Aside from investigating the Hobo K-9 Rescue, more than 700 puppy mills across the country have been visited by Peter. He went to Van Wyk Mills, which is one of the mills that is used to acquire the dogs.

“It was dogs spinning in cages, and you don’t see a spot in the pen that doesn’t have feces on it,” Peter said. “I remember these adorable little Rottweiler puppies and their mom wagging their tails, jumping up, trying to get attention … and they’re wandering around giant piles of poop. They’re sitting all over it, and it’s smeared all across the concrete.”

He also saw many dogs with open wounds and they were lacking in medical treatment.

“I saw a German shepherd, and her left ear is swollen and bloody — it’s got a hematoma on it,” Pete said. “She was kind of holding her head to the side. By not treating it, it’s a violation of the Animal Welfare Act.”

It is unfortunate but many of the types of dogs that are sold as ‘rescues’ are actually those that come from this puppy mill.

Fake rescue groups are not a common occurrence but if action is not taken, they may be more prevalent in the years to come.

“When we’re passing laws that prevent stores from selling from breeders … [but allow them to] sell animals that come from a rescue … it has to be an actual rescue — preferably a local rescue that is either a municipal shelter or a shelter that you can vouch for,” Pete said.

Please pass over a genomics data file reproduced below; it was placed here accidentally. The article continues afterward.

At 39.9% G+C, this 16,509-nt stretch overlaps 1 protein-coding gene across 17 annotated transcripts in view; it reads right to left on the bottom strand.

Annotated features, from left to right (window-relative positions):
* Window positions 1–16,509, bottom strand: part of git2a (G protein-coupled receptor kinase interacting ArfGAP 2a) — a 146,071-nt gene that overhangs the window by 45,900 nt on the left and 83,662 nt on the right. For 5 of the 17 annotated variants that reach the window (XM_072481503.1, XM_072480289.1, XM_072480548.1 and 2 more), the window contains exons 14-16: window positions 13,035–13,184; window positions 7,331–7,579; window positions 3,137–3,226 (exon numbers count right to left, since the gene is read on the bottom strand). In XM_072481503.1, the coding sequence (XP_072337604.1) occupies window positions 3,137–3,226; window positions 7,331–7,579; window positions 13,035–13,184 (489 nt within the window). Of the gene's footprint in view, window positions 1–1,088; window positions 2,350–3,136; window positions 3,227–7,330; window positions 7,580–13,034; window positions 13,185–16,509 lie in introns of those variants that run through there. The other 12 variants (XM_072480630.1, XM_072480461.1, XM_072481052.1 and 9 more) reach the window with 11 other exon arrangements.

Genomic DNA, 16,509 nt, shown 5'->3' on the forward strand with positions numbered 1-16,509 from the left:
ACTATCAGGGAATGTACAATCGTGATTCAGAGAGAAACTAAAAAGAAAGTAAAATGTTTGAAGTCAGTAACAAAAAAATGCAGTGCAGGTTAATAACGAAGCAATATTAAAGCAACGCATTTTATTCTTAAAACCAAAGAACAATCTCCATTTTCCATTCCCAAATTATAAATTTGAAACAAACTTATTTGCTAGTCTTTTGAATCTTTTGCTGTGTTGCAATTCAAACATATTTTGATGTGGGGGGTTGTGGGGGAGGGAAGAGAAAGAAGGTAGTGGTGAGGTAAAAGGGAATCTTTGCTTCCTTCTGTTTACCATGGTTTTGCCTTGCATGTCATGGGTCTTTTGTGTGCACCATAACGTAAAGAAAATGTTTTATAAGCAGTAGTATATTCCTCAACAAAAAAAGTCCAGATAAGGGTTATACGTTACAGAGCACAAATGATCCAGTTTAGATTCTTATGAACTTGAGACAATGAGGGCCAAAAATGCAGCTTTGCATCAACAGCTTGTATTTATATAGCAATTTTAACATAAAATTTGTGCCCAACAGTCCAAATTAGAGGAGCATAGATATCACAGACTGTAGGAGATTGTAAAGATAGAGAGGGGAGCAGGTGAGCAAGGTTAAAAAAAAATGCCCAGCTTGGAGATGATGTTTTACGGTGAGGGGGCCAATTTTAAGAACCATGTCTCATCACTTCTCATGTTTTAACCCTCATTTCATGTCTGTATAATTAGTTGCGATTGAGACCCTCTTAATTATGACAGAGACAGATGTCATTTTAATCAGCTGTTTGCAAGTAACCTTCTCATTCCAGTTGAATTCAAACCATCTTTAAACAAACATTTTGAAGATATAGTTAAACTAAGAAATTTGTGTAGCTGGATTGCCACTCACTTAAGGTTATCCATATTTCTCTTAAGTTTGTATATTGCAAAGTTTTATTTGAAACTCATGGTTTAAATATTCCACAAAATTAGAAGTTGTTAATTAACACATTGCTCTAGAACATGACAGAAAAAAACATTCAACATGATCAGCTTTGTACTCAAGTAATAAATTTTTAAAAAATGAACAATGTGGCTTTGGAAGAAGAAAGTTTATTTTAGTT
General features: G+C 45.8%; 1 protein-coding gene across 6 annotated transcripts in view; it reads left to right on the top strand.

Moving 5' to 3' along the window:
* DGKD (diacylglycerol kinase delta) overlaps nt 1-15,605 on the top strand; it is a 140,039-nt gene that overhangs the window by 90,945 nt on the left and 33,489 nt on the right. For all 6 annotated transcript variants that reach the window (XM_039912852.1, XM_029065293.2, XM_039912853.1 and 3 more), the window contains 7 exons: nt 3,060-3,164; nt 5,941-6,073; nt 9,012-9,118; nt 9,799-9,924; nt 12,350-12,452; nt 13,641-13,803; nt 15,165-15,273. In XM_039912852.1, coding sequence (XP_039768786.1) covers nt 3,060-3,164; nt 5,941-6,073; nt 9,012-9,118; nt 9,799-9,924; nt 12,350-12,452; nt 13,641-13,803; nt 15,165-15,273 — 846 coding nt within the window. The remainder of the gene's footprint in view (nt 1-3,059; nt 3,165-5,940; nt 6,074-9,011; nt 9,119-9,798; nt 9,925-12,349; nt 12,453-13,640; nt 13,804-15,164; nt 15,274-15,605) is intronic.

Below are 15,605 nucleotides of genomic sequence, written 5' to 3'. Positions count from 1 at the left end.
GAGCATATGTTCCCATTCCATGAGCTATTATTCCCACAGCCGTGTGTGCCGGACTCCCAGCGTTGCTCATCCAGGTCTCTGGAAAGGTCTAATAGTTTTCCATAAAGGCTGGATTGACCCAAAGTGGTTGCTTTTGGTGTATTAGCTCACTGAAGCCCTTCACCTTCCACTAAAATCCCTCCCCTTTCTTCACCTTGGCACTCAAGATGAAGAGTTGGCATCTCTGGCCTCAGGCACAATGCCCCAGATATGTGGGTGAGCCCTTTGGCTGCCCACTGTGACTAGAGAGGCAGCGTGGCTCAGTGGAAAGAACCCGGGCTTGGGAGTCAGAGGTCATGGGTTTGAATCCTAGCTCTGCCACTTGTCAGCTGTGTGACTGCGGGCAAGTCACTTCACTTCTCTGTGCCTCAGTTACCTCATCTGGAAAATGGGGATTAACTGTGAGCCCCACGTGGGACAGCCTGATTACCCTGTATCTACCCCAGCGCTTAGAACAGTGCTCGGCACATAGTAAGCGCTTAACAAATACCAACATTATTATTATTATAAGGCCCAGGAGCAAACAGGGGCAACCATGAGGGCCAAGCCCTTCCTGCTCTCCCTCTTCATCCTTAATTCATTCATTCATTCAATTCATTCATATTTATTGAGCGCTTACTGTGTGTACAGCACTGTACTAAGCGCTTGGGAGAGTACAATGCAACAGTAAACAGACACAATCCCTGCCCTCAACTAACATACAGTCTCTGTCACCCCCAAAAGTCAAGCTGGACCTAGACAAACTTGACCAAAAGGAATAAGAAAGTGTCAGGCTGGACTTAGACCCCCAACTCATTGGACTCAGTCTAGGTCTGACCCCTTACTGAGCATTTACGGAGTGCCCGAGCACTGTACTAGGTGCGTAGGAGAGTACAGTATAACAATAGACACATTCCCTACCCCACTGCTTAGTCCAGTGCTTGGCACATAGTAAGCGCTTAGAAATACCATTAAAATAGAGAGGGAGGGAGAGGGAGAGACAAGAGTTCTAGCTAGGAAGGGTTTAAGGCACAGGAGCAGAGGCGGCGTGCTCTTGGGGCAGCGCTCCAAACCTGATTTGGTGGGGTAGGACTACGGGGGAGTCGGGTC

When buying a puppy, people should also be extra cautious that they are actually getting a rescue dog and not one from a puppy mill.

“I always feel bad for the average consumer trying to figure this out,” Pete said. “I’ve been to over 700 puppy mills, and I’ve done undercover work for the past 17 years. I know this kind of stuff, but the average consumer has no idea.”

“If you see a young puppy, it’s a red flag,” Pete added. “You see a designer puppy or a purebred, it’s a red flag. If the price is extremely high — higher than a normal shelter would have — its a red flag. When they’re not trying to match you with the animal, [but] they’re just trying to get you to take off and leave with the animal, you have another red flag.”